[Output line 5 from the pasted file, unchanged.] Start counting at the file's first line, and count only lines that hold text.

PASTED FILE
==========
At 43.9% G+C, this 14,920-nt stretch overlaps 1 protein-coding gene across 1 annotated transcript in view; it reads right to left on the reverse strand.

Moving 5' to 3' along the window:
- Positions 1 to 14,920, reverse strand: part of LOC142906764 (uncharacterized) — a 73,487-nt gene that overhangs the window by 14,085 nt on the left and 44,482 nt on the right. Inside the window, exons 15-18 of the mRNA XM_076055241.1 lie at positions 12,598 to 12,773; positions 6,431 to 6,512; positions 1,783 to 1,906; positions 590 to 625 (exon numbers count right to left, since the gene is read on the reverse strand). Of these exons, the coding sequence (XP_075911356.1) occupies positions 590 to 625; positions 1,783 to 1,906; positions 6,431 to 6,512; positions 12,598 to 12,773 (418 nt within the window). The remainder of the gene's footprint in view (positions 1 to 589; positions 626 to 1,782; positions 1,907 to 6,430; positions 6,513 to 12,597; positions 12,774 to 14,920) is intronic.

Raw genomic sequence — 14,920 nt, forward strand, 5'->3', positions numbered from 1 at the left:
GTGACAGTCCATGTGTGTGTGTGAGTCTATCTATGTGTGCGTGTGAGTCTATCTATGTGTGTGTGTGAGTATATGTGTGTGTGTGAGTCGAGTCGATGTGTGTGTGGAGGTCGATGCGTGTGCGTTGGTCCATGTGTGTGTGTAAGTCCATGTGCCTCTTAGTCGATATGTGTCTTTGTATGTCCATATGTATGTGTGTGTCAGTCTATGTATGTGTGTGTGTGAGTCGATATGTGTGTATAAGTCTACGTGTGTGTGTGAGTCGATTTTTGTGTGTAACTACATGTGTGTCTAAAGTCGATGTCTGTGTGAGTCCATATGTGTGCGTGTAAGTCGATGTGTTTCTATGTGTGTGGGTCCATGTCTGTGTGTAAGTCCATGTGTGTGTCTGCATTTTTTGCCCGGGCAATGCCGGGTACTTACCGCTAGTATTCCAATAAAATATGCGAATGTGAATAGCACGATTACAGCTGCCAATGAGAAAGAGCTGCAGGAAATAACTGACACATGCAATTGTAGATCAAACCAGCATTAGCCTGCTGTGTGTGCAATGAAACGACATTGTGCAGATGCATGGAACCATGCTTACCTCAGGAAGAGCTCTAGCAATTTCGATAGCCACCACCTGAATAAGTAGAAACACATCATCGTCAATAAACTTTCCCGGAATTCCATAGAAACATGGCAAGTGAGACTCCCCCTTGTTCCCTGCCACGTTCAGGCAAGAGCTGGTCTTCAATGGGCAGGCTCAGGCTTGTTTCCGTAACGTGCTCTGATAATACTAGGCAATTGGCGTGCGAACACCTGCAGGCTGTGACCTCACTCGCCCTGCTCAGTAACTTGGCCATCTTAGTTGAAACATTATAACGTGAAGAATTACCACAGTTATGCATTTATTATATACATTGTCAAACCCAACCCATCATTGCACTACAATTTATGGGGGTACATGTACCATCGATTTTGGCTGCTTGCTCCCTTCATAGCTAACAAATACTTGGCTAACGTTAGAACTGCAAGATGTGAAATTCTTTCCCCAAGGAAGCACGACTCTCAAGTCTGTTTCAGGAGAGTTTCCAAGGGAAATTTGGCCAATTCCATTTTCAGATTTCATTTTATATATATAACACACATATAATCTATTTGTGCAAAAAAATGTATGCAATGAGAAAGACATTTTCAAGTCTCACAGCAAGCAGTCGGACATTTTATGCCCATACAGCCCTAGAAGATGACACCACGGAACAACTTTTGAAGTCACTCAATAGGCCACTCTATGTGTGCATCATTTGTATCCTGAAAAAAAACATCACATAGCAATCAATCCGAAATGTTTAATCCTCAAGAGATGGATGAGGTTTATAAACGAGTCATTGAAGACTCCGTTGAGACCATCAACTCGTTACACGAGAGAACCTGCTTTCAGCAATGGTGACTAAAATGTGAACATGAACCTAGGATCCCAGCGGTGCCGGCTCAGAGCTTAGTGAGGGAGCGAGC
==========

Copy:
GTGACAGTCCATGTGTGTGTGTGAGTCTATCTATGTGTGCGTGTGAGTCTATCTATGTGTGTGTGTGAGTATATGTGTGTGTGTGAGTCGAGTCGATGTGTGTGTGGAGGTCGATGCGTGTGCGTTGGTCCATGTGTGTGTGTAAGTCCATGTGCCTCTTAGTCGATATGTGTCTTTGTATGTCCATATGTATGTGTGTGTCAGTCTATGTATGTGTGTGTGTGAGTCGATATGTGTGTATAAGTCTACGTGTGTGTGTGAGTCGATTTTTGTGTGTAACTACATGTGTGTCTAAAGTCGATGTCTGTGTGAGTCCATATGTGTGCGTGTAAGTCGATGTGTTTCTATGTGTGTGGGTCCATGTCTGTGTGTAAGTCCATGTGTGTGTCTGCATTTTTTGCCCGGGCAATGCCGGGTACTTACCGCTAGTATTCCAATAAAATATGCGAATGTGAATAGCACGATTACAGCTGCCAATGAGAAAGAGCTGCAGGAAATAACTGACACATGCAATTGTAGATCAAACCAGCATTAGCCTGCTGTGTGTGCAATGAAACGACATTGTGCAGATGCATGGAACCATGCTTACCTCAGGAAGAGCTCTAGCAATTTCGATAGCCACCACCTGAATAAGTAGAAACACATCATCGTCAATAAACTTTCCCGGAATTCCATAGAAACATGGCAAGTGAGACTCCCCCTTGTTCCCTGCCACGTTCAGGCAAGAGCTGGTCTTCAATGGGCAGGCTCAGGCTTGTTTCCGTAACGTGCTCTGATAATACTAGGCAATTGGCGTGCGAACACCTGCAGGCTGTGACCTCACTCGCCCTGCTCAGTAACTTGGCCATCTTAGTTGAAACATTATAACGTGAAGAATTACCACAGTTATGCATTTATTATATACATTGTCAAACCCAACCCATCATTGCACTACAATTTATGGGGGTACATGTACCATCGATTTTGGCTGCTTGCTCCCTTCATAGCTAACAAATACTTGGCTAACGTTAGAACTGCAAGATGTGAAATTCTTTCCCCAAGGAAGCACGACTCTCAAGTCTGTTTCAGGAGAGTTTCCAAGGGAAATTTGGCCAATTCCATTTTCAGATTTCATTTTATATATATAACACACATATAATCTATTTGTGCAAAAAAATGTATGCAATGAGAAAGACATTTTCAAGTCTCACAGCAAGCAGTCGGACATTTTATGCCCATACAGCCCTAGAAGATGACACCACGGAACAACTTTTGAAGTCACTCAATAGGCCACTCTATGTGTGCATCATTTGTATCCTGAAAAAAAACATCACATAGCAATCAATCCGAAATGTTTAATCCTCAAGAGATGGATGAGGTTTATAAACGAGTCATTGAAGACTCCGTTGAGACCATCAACTCGTTACACGAGAGAACCTGCTTTCAGCAATGGTGACTAAAATGTGAACATGAACCTAGGATCCCAGCGGTGCCGGCTCAGAGCTTAGTGAGGGAGCGAGC